Beat the Yellow Bus Blues :: Combat Homeschooling Burnout

Ahem. I know I can’t be the only mom who has ever said, “If you can’t learn this from mama, then you are just going to have to go to school to learn it.” Please tell me I am not. It’s possible I have even said it more than once. Homeschooling is tough. It’s not for wimps or sissies, but requires strong doses of prayer, faith, and Diet Coke. And February is the toughest month of all.

What is it about February? Maybe it is SAD related — we have finally reached our limit of reduced light and vitamin D deficiency. Maybe it is the fact we have been nose to the grind stone since August. Maybe it is that we are all sick of being cooped up together as winter continues to howl around us with no spring in sight. I imagine it is a combination of those things that make February so tough. We are ready to throw in the towel — or at least throw it at that skittish chipmunk who can’t buck up and bear the sight of his own shadow so we can go to the park.

So for the days you glance longingly at the yellow bus as it passes your window, I offer you a list of ideas for beating burnout. Maybe you’ve thought of some of these or even done them. Maybe one or two is something new to you. Hopefully, having a selection of choices in one location will be the spark you need to choose something, do it, and save your sanity for another day.

Ten Ways to Beat the Yellow Bus Blues

Pamper Yourself More
Take some time this month to take an extra bubble bath or lengthy shower often. Treat yourself to a pedicure and a home-made facial scrub. Take an extra minute to put on lotion after a shower, spend more time in prayer, or sit and sip a cup of tea in the afternoon. Do whatever makes you relaxed and happy, but be purposeful in scheduling it in this month and following through.

Do More Field Trips
Yes, for some the weather can make it a pain to get out, but that is exactly the time when we need to make the effort. Go to the ice or roller rink, go sledding, visit the art museum, aquarium, or science discovery center, take the kids to a matinee.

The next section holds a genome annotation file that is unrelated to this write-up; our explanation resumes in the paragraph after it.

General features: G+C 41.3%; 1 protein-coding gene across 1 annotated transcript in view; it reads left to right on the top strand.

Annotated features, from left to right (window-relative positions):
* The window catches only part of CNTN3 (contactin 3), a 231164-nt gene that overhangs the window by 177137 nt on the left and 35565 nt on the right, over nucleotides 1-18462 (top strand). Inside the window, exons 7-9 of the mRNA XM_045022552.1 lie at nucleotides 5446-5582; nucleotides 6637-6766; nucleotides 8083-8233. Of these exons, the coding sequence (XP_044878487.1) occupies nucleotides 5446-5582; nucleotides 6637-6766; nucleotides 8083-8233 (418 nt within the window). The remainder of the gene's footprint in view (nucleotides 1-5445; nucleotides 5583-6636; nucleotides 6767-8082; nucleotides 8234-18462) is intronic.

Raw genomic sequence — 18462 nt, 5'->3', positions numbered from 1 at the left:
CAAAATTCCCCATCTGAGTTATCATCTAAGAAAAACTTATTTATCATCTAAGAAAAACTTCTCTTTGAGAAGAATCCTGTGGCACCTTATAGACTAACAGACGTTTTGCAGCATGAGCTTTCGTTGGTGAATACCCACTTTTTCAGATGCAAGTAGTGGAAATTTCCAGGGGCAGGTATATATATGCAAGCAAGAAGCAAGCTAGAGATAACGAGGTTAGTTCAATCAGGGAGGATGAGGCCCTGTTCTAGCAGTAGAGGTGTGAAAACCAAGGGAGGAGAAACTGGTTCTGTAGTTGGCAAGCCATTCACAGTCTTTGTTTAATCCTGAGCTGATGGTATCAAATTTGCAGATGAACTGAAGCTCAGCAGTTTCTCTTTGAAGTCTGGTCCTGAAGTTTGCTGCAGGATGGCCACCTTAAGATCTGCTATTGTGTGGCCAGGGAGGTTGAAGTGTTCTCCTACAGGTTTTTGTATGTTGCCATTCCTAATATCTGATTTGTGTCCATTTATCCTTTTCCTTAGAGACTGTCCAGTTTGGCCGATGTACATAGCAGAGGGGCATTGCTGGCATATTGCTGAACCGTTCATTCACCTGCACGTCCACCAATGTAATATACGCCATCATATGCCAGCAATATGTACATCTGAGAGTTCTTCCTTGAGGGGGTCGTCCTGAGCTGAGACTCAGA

You can read or listen to this post.

Visit every roadside historical marker in your county. Snap a photo, read the sign, and see if it sparks any additional interests. Be sure to take your smart phone along for impromptu web searches. While you’re out grab a bite to eat at a local restaurant (not a chain!) and chat it up with the people there.

Here’s a fun idea: have ice cream at the mall food court and then go on a scavenger hunt about the mall. Come up with categories where teams have to locate items. Some ideas are: Find an item made in Africa. Find an item that relates to a historical period we studied this year. Find a synonym for durable (or insert any word). Find a platonic solid. Find something printed in a foreign language.  You get the idea. The hunt can include cameras or be done on the honor system. You can form teams or work cooperatively.

School Four Days a Week
It’s only a month, and the shortest one of the year at that. Take an extra day off each week to let the kids (and mom) play, read, and pursue their own interests. It might be the refreshing change everyone needs.

Let Them Choose
Take a day each week or better yet do it every day this month where you ask the kids what they would like to learn about that day. You may have one or two non-negotiable subjects (or not — remember it is only for the shortest month of the year) but other than that, pursue their interests. They want to take a foray into Ancient Egypt, volcanoes, bubble science, cooking school, the history of comic book art — do it. Simply provide materials and offer assistance as they need it.

Tell Them Why You Love Homeschooling Them
What if every day this month your child woke up to a candy Kiss and a note from you listing one reason why you love being home with them each day? Would that make a difference in their attitude? Would writing the notes each night make a difference in yours? Can’t do an entire month? Then do two weeks or one, but showing love makes people feel good — the receiver and the giver.

Try Some Professional Development
There are a number of free or inexpensive online opportunities for homeschooling moms to grow as home educators.  Try an MP3 workshop or order an inspirational book you have heard about, but just never got around to reading.

Some of my favorites include:
Teaching Boys and Other Children who Would Rather Build Forts all Day
Freedomship Education
Homeschooling the Real Child
Any number of the free podcasts at Many are very good.
A Little Way of Homeschooling
Better Than School: One Family’s Declaration of Independence

Or Instead Just Fuggedaboutit 
Instead of professional development, take the opposite approach and forgo reading any homeschooling or parenting books for the entire month. Instead indulge in Regency romances, mysteries, or the latest fiction bestsellers. Re-watch favorite feel-good movies, musicals, or period pieces while munching popcorn. Maybe you can even watch a couple with the kids.